Other than the alignment problem (solved), the application requires only one additional tweak to the file system libraries, as one of the two audio buffers is effectively now overlapping the sector buffer. The fread() function must be able to simply leave the data “in place” when it is reading the contents of the first audio buffer. To this end, I modified it to accept a NULL destination pointer. Upond detecting this particular condition, the read function will perform all the housekeeping required to properly advance along the file contents except for the final “transfer”.

Interestingly this results in a further performance improvement as the otherwise unnecessary data transfer is avoided and the same trick (calling fread() with a NULL destination pointer) can be used to perform the initial buffer alignment without having to resort to  a hack (such as accessing dangerously the inner contents of the MFILE data structure).

The output stage is then performed by one of the 10-bit PWM peripherals of the PIC16F1825 device chosen. Once filtered (10KHz second order low pass) inexpensively using a single OpAmp and a pair of resistors and capacitors the result is a really smooth playback of mono WAV files (encoded using 22,050 rate) that can cover gracefully the entire range of applications from alarms and  sirens to voice messages and music reproduction with a quality and dynamic similar to a typical FM radio.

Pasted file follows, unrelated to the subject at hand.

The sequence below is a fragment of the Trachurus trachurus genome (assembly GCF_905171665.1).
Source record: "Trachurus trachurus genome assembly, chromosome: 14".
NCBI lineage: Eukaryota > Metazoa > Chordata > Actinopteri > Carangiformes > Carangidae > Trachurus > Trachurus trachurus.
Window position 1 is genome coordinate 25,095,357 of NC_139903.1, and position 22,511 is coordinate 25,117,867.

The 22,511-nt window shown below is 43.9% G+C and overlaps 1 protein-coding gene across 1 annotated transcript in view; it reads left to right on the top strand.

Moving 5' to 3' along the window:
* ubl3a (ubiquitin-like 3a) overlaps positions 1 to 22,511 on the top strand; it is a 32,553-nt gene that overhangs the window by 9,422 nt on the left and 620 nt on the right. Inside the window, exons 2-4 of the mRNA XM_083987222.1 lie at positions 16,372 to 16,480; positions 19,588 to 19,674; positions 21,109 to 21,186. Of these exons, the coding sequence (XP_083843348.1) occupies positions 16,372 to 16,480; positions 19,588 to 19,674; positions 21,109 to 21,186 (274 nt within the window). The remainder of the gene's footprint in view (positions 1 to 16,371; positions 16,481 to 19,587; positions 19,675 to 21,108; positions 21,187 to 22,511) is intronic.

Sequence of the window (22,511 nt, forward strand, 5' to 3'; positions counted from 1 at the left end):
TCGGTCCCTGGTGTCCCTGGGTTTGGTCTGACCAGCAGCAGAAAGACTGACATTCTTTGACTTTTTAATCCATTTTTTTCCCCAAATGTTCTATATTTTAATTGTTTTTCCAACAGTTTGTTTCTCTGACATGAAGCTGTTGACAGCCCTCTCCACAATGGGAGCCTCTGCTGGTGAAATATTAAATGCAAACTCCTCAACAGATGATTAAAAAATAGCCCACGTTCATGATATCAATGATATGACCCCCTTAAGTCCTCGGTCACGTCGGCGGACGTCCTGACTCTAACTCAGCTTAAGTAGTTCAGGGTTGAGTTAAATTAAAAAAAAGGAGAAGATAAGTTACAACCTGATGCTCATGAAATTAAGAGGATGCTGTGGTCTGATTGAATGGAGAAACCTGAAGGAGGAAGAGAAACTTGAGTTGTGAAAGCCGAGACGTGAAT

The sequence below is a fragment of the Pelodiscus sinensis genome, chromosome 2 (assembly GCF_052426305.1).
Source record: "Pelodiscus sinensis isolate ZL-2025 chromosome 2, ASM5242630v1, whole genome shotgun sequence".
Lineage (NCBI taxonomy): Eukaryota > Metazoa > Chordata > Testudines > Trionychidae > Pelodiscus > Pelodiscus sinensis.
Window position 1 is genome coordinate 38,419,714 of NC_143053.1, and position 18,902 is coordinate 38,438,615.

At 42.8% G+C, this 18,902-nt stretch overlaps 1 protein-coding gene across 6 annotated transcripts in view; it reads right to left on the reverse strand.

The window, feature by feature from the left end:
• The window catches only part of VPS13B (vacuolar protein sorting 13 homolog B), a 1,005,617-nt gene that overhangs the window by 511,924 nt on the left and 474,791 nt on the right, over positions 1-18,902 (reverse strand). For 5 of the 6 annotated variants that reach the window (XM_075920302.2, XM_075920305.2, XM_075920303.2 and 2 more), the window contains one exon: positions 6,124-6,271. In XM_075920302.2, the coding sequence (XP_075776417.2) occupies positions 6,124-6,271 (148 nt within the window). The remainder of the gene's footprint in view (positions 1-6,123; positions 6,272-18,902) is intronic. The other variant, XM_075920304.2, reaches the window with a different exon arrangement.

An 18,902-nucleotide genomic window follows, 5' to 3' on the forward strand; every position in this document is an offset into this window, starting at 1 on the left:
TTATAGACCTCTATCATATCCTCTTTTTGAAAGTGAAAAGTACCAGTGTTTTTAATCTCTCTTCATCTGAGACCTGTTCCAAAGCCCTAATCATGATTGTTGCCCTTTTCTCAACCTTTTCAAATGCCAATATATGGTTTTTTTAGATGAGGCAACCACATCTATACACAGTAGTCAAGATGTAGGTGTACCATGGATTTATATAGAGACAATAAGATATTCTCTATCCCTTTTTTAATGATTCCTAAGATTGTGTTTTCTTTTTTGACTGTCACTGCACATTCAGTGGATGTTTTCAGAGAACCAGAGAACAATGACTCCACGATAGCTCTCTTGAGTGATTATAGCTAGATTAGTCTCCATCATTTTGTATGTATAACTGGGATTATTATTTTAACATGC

Most importantly, the player code is leaving plenty of room, both  RAM and Flash, so that it is possible to integrate it into a real application. The code is also very close to the well documented examples in the  PIC24 and PIC32  books and the bill of materials can be limited to the sole (micro) SD card connector and an audio jack…


This entry was posted in AV16/32, Tips and Tricks and tagged , , . Bookmark the permalink.